Exciting phrases, easy acronyms, and memorable lists formed from dense works of systematic theology can be helpful for the everyday Christian. While these reductions of God’s Word and His nature help us understand general frameworks, they are unable to help us understand everything the Bible teaches. It is one thing...
On the Apostle Paul’s second missionary journey, he arrived in Athens ahead of the rest of his team (Acts 17:16). This gave him some time to look around the city, and he was disturbed by the overt idolatry that adorned the marketplace and permeated this center of Greek culture.
The colonnades of the Parthenon towered over the surrounding buildings as symbols of the strength and glory of human reason. The gold and ivory statue of Athena kept watch over the city, with a spear point visible up to forty miles away. And the visage of Hermes was emblazoned over all entrances to the marketplace.
Before Paul had his first conversation, he could see what the Athenians valued and, really, what they worshiped. As we look around our city we see some of the idols of our day: money, success, appearance, fame, pleasure, power, and self. Like Paul, our spirit should be provoked within us, moving us to speak.
Positioned to Proclaim the Gospel
Paul started with his own people, reasoning in the synagogue, but he also went to the marketplace where the philosophers gathered every day (17:17). His teaching on Jesus and the resurrection was new to them, so they invited him to explain what he was talking about. Whenever the Holy Spirit opened a door, Paul quickly went through it, seizing the opportunity to proclaim the gospel.
The great evangelist opened by affirming the religious interest of the Athenians and demonstrating that he had spent some time learning about their beliefs (17:22-23). Noting a specific altar there marked “to an unknown god,” Paul quickly transitioned to the gospel: “What you worship as unknown, this I proclaim to you.” Then he simply presented the truth:
- There is one God who created everything (17:24);
- This God is the sovereign Lord who rules over heaven and earth (17:25-26);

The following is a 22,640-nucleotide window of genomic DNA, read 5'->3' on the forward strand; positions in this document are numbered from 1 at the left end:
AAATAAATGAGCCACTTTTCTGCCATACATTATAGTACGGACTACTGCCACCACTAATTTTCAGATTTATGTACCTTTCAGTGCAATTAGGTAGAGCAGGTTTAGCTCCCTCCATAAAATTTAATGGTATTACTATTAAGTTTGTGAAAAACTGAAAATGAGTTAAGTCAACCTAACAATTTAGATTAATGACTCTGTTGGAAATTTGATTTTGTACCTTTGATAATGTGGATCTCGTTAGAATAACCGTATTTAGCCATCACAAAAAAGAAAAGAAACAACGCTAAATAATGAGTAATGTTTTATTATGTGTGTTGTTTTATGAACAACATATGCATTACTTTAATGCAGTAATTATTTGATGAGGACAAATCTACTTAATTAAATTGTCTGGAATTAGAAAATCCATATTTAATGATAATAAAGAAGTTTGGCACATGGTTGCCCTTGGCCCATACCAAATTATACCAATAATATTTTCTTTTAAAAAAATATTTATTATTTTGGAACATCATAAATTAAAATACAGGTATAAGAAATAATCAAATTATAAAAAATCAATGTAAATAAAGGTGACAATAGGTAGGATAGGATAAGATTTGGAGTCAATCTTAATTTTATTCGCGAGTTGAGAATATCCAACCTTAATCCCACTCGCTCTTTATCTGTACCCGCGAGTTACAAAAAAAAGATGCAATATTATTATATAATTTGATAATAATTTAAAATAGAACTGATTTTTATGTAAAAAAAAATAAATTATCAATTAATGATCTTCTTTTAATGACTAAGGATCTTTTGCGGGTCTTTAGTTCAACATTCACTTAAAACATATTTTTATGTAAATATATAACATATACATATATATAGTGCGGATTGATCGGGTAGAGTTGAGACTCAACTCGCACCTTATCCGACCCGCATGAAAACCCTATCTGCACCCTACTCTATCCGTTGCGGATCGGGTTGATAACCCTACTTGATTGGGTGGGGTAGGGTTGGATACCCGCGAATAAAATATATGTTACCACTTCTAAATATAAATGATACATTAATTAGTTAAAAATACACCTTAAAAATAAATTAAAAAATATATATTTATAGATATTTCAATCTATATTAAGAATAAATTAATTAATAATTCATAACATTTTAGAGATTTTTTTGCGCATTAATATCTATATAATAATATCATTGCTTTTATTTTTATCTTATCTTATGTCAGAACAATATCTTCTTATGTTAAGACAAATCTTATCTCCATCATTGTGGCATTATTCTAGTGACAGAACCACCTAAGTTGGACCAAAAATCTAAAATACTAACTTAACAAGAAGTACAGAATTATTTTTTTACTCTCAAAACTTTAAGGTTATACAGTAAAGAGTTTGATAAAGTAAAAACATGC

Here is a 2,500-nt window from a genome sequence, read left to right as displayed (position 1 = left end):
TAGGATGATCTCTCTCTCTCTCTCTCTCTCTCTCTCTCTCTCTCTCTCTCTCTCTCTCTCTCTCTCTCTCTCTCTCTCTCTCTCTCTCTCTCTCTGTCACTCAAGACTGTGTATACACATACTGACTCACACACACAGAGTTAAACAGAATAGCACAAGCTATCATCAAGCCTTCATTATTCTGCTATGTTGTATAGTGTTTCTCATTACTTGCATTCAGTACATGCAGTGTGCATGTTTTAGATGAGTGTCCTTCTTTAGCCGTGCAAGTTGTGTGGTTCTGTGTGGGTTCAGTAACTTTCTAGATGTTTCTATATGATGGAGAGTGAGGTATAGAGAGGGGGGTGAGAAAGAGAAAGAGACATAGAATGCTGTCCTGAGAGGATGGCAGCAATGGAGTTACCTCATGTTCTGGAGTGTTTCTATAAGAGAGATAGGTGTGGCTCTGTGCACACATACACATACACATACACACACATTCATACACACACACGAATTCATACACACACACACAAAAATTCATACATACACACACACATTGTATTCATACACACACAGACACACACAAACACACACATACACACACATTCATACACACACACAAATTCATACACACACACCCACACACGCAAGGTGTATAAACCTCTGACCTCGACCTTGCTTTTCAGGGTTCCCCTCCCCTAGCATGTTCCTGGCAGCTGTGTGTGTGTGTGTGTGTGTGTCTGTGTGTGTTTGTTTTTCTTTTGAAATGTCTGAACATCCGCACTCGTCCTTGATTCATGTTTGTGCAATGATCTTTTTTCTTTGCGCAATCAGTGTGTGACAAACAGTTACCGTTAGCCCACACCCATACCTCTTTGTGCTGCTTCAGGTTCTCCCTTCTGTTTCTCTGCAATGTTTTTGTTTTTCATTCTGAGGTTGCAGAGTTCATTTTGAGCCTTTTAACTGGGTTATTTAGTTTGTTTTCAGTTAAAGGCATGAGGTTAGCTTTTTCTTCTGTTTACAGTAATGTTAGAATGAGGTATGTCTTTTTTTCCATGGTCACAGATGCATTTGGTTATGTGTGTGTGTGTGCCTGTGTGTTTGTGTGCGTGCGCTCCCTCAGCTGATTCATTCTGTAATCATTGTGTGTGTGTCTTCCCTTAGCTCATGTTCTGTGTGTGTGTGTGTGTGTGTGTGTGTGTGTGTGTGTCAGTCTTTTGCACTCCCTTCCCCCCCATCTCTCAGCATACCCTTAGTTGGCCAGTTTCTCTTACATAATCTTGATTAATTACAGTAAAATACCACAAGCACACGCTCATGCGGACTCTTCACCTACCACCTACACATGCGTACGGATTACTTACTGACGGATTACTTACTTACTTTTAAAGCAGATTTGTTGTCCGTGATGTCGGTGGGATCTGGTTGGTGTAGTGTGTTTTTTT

- God has appointed one man (Jesus) to judge all people for their sin and idolatry, proving his authority by raising him from the dead (17:31);
- Therefore God commands all people to repent (17:30) and put their faith in Jesus alone to be forgiven and saved from this coming judgment (17:34; see 16:31).
In the middle of this gospel message, Paul made a point that has profound significance for how we do evangelism today.
And he made from one man every nation of mankind to live on all the face of the earth, having determined allotted periods and the boundaries of their dwelling place” (Acts 17:26).
As the Creator of all people and all nations, God has determined our times and places. He has established the exact dates for the rise and fall of kingdoms and empires, fixing their boundaries just as he said to the ocean, “this is where your waves will stop.” And the purpose for this divine positioning is stated in verse 27: “that they should seek God.”
Where You Live Is No Accident
Every one of us has been positioned, by God himself, for the purpose of gospel proclamation. He has established the allotted period of our lives down to the exact number of breaths we will breathe. He has determined the boundaries of our lands, down to the finest details of our neighborhoods, homes, apartments, workplaces, and relationships. And the reason for all of these very intentional arrangements is to maximize the number of people who will hear and respond to the Good News.
Where you live is not an accident, it is an assignment. Where you work is not an accident but an assignment. Who you love, who you bump into at the store, your hobbies and interests, your experiences, and even your most severe pain – all of these things are the divine intersection of your personalized assignment from the Lord “so that they should seek God.” Each one of us has been positioned to proclaim the gospel, for this time and in this place.
Think of your neighborhood as first of all where you live. That geographic piece of land is my baseline assignment. Do I know my neighbors’ names? Do I know their basic information? Do I know their heart level concerns?
But your neighborhood is also where you work, where you play and who you love. All of the people God has placed around you are within your circle of influence. He has positioned you with unique opportunities to reach out to people in ways no one else can.
Be encouraged as you pray for the people in your “neighborhood,” that God will open up opportunities to speak with them. And be prepared, when he does open those doors, to share the life-changing message of the gospel, confident that our all-sovereign Creator, our all-loving Savior, and our all-conquering King “is actually not far from each one of us” (17:27).